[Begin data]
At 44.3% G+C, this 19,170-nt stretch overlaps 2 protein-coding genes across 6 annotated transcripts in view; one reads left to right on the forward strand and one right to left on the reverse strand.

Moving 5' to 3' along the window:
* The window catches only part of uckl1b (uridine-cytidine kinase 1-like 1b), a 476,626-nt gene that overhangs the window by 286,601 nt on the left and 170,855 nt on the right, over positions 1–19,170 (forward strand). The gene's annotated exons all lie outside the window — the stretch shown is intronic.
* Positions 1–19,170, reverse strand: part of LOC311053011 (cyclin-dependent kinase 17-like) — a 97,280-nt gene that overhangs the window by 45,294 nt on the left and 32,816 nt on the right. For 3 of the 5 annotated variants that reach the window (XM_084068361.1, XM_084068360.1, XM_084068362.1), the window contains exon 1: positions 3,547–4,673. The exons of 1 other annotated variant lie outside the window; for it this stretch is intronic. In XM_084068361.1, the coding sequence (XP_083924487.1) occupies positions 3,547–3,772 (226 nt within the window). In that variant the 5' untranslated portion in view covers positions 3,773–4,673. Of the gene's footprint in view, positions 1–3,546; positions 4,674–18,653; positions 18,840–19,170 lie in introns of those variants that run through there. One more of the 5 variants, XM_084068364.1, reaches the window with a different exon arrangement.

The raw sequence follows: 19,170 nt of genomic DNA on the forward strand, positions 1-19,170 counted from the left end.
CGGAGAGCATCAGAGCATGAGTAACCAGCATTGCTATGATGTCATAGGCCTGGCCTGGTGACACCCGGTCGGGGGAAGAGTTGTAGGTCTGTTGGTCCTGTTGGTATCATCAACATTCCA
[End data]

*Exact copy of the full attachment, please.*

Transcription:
At 44.3% G+C, this 19,170-nt stretch overlaps 2 protein-coding genes across 6 annotated transcripts in view; one reads left to right on the forward strand and one right to left on the reverse strand.

Moving 5' to 3' along the window:
* The window catches only part of uckl1b (uridine-cytidine kinase 1-like 1b), a 476,626-nt gene that overhangs the window by 286,601 nt on the left and 170,855 nt on the right, over positions 1–19,170 (forward strand). The gene's annotated exons all lie outside the window — the stretch shown is intronic.
* Positions 1–19,170, reverse strand: part of LOC311053011 (cyclin-dependent kinase 17-like) — a 97,280-nt gene that overhangs the window by 45,294 nt on the left and 32,816 nt on the right. For 3 of the 5 annotated variants that reach the window (XM_084068361.1, XM_084068360.1, XM_084068362.1), the window contains exon 1: positions 3,547–4,673. The exons of 1 other annotated variant lie outside the window; for it this stretch is intronic. In XM_084068361.1, the coding sequence (XP_083924487.1) occupies positions 3,547–3,772 (226 nt within the window). In that variant the 5' untranslated portion in view covers positions 3,773–4,673. Of the gene's footprint in view, positions 1–3,546; positions 4,674–18,653; positions 18,840–19,170 lie in introns of those variants that run through there. One more of the 5 variants, XM_084068364.1, reaches the window with a different exon arrangement.

The raw sequence follows: 19,170 nt of genomic DNA on the forward strand, positions 1-19,170 counted from the left end.
CGGAGAGCATCAGAGCATGAGTAACCAGCATTGCTATGATGTCATAGGCCTGGCCTGGTGACACCCGGTCGGGGGAAGAGTTGTAGGTCTGTTGGTCCTGTTGGTATCATCAACATTCCA